OVERVIEW


U.S. stocks hit a rough patch last week, as the S&P 500 fell a little over one percent.

The most severe declines were centered around small-cap and value stocks, which fell about 2.24 and 1.31 percent, respectfully.

Emerging market stocks brought up the rear, falling nearly 2.4 percent. Developed country stocks, however, managed to end the week down just 0.62 percent.

Long-term Treasury bonds had a great week as the yield on the 10-Year Treasury fell to 1.734 percent.

Despite the substantial gains in corn and gold prices, the Bloomberg Commodity Index fell about 2.88 percent on the back of a steep decline in oil prices.

Finally, we saw a pick-up in volatility last week, as the CBOE S&P 500 Volatility Index (called the VIX and sometimes referred to as “the Fear Gauge”) rose over 18 percent.

 

KEY CONSIDERATIONS


Neither a Borrower Nor a Lender Be – In Shakespeare’s play, Hamlet, Polonius famously warns his son Laertes about the perils of borrowing and lending money, particularly to a friend.

The reason: you will often lose both your friend and your money.

While this may or may not be good advice for an individual, surely it isn’t for the economy as a whole, right?

The idea that “lending money is dangerous” would be a silly mantra for any bank to maintain.

And indeed, that is true. Bank lending is the force that drives our modern monetary economy forward. It is the oil that greases the gears of our economic machine.

However, when loan demand becomes excessive, it imposes a liquidity constraint on banks that is  generally unfavorable for the stock market.

Why? Because as loan demand grows, banks sell their lower-yielding investments in order to fund higher-yielding loans.

The result: money that would typically go into financial assets gets loaned out instead. The upward pressure on interest rates is generally bad for the stock market.

Luckily for stock market investors, however, we find only moderate demand for commercial bank loans at the moment.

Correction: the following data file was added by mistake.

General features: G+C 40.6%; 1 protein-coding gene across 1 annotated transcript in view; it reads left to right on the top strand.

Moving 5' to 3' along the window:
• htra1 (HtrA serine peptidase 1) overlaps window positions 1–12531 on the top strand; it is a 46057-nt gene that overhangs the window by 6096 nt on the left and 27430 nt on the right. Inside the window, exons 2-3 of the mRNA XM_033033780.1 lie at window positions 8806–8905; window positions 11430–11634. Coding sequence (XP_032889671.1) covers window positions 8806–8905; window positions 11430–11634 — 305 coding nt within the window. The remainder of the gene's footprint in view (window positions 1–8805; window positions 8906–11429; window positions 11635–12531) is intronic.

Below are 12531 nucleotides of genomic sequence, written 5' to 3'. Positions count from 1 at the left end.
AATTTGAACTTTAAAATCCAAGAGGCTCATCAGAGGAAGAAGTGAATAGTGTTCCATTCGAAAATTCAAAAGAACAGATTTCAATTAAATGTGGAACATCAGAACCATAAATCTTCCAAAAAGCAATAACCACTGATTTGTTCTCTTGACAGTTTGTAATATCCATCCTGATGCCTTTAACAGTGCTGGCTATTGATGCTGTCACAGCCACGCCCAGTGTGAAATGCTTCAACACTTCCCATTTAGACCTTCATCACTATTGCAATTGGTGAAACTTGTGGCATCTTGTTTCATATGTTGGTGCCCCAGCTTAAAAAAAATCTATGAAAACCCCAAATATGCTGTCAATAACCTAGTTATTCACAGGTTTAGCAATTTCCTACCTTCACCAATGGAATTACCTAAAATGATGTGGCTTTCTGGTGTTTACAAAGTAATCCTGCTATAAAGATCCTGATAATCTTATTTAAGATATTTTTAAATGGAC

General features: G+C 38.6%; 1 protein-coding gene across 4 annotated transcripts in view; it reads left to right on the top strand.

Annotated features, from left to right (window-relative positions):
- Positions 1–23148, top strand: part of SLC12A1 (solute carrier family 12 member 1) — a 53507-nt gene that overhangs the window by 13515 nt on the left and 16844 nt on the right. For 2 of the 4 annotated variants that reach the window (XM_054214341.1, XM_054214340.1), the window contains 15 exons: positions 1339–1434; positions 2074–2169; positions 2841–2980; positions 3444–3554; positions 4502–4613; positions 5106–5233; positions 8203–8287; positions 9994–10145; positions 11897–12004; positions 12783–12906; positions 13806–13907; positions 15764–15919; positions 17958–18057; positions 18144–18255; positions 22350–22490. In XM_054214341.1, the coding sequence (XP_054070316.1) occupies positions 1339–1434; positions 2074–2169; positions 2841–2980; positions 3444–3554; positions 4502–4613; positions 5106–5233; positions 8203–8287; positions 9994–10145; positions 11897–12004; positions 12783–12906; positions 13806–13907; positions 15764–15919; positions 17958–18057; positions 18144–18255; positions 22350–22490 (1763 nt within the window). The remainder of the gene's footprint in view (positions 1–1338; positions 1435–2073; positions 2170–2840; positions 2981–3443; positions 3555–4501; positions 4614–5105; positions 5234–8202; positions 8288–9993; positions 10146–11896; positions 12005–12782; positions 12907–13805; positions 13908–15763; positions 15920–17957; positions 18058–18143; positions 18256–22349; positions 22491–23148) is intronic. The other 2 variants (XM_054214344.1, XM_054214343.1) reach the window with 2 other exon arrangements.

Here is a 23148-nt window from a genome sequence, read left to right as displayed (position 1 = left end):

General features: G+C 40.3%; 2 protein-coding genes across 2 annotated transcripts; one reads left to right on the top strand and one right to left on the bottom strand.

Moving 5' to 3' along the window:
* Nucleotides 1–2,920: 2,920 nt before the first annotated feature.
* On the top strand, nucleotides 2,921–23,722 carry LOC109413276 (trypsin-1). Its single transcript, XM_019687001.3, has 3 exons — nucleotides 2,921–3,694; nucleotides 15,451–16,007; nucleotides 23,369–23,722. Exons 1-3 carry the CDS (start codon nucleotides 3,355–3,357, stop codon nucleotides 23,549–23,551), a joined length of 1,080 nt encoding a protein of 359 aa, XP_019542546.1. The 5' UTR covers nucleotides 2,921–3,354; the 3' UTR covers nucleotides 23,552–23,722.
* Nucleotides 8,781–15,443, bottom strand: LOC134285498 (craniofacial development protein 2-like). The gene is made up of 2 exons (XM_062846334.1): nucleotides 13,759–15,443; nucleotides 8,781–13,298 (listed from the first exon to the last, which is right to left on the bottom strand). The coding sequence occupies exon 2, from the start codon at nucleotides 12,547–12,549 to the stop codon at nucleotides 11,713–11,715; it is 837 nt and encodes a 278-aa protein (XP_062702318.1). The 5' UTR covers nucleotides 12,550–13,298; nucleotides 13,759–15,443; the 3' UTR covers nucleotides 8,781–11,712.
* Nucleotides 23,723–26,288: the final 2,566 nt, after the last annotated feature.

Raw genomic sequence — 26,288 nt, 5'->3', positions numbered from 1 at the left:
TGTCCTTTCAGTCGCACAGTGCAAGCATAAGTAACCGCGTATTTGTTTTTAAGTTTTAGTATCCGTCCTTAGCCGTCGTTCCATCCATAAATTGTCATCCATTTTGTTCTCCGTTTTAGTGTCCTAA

In turn, banking liquidity–as measured by the ratio of bank investments to bank investments plus loans–is rising at a brisk 4.3 percent clip on a year-to-year basis.

 

 

On average, the S&P 500 index has done quite well when banking liquidity is this high.

Steady as She Goes – The other threat to stocks that arises from excessive loan growth is rising inflation, which tends to depress price-to-earnings ratios.

If inflation gets out of hand, the Fed is also liable to raise interest rates to slow down the overheated economy, which can hurt stock prices.

Again, luckily for stock market investors, inflation has not gotten out of control.

In fact, it has remained relatively steady since August 2011, when the core inflation rate in the United States hit the two percent mark for the first time since 2008. It has averaged just under two percent since then.

The recent reading for the core inflation rate was 2.3 percent. So it has risen a bit more recently but remains relatively low.

 

 

Deflation (falling prices) is still probably the more significant threat to the economy, given demographic and technological trends.

Of course, deflation could bring its own set of problems for the stock market.

But for now, it appears banking liquidity and inflation remain in a sweet spot for the ongoing bull market.

 

This is intended for informational purposes only and should not be used as the primary basis for an investment decision.  Consult an advisor for your personal situation.

Indices mentioned are unmanaged, do not incur fees, and cannot be invested into directly.

Past performance does not guarantee future results.

The post Neither a Borrower Nor a Lender Be first appeared on NelsonCorp.com.